My own research on the Lord Mayor’s Day pageants led me to England, where I searched and sorted through the texts related to this annual event to see the various ways that London was represented. At the time (a mere 4 years ago) I moved overseas so that my texts were accessible to me, and spent my time transcribing them and highlighting, recording, and deciphering every mention of the word London. Today (and perhaps even then) Digital Humanists would laugh at me… indeed, I myself wonder what I was thinking. The fact is, though, that I didn’t know any better. I never thought about plugging my texts into a computer program that would find the word “London” for me, let alone count the times it was used, track words that are most commonly used in conjunction with it or visualize these occurrences to show me change over time. The idea that this is possible is still amazing to me, and it also allows me to do the work that was once going to be a PhD thesis as a side project to a much longer study on the reading habits of humanists.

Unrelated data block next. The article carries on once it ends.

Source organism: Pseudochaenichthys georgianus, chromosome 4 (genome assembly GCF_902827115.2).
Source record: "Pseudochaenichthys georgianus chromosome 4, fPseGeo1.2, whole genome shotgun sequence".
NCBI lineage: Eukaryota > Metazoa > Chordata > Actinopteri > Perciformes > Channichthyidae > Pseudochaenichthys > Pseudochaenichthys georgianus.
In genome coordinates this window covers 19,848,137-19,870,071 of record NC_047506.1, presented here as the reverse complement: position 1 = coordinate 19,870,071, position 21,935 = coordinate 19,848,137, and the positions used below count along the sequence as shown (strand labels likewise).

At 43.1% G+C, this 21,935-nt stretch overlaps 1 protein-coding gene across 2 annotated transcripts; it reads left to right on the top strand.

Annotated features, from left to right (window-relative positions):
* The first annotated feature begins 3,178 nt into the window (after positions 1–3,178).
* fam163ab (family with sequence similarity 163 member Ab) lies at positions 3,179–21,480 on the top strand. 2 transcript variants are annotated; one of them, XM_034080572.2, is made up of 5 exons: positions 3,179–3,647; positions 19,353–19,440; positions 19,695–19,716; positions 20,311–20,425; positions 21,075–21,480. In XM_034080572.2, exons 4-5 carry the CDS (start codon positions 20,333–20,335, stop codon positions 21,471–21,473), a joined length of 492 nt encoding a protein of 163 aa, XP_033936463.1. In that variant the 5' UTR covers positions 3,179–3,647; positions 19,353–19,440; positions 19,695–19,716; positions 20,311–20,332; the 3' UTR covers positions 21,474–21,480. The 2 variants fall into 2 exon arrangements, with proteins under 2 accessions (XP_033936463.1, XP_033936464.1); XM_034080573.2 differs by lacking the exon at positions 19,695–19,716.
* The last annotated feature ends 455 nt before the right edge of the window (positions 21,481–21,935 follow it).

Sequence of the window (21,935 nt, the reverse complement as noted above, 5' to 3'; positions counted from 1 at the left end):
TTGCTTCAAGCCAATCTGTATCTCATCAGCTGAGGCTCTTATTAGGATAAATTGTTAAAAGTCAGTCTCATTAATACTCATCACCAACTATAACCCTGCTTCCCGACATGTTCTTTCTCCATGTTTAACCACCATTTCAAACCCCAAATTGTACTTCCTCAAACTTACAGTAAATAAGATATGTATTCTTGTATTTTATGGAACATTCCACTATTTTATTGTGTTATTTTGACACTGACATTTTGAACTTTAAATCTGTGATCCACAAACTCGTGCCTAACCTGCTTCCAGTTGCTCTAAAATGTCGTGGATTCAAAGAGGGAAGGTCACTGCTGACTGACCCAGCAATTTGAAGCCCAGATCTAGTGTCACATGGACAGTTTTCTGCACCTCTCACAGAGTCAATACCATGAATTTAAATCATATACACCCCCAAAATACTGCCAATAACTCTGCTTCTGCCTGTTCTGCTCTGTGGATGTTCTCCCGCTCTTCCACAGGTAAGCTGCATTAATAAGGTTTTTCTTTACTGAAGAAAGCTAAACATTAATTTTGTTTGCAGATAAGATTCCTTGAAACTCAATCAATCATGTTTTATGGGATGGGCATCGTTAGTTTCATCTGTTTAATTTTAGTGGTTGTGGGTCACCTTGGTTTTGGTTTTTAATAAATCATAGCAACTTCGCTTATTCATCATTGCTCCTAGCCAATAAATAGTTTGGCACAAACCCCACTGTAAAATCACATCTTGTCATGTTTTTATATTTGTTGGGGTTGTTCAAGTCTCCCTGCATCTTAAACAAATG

For me, it will be interesting to compile the different texts that surround the Lord Mayor’s Day Pageants into a functioning digital project. There are letters that mention the pageants as they were displayed in the London streets, drawings of the arches and costumes that were part of the day’s events, and documentation from the sponsoring guilds on what was paid for by whom. In order to bring these events to life, I will want to include every detail. However, as I’m only just dipping my toes into the digital humanities at the moment, I’ll start small. I will begin with a single text and play with as many DH tools as I can in order to ascertain the many ways in which it can be read. I’ll bring my own background to the text, my passion for London and my recently cultivated interest in all things digital. I’ll take you along with me down what will surely be a long and winding road and at the end we’ll have discovered new ways to read, new ways to write, new ways to publish and new ways to learn.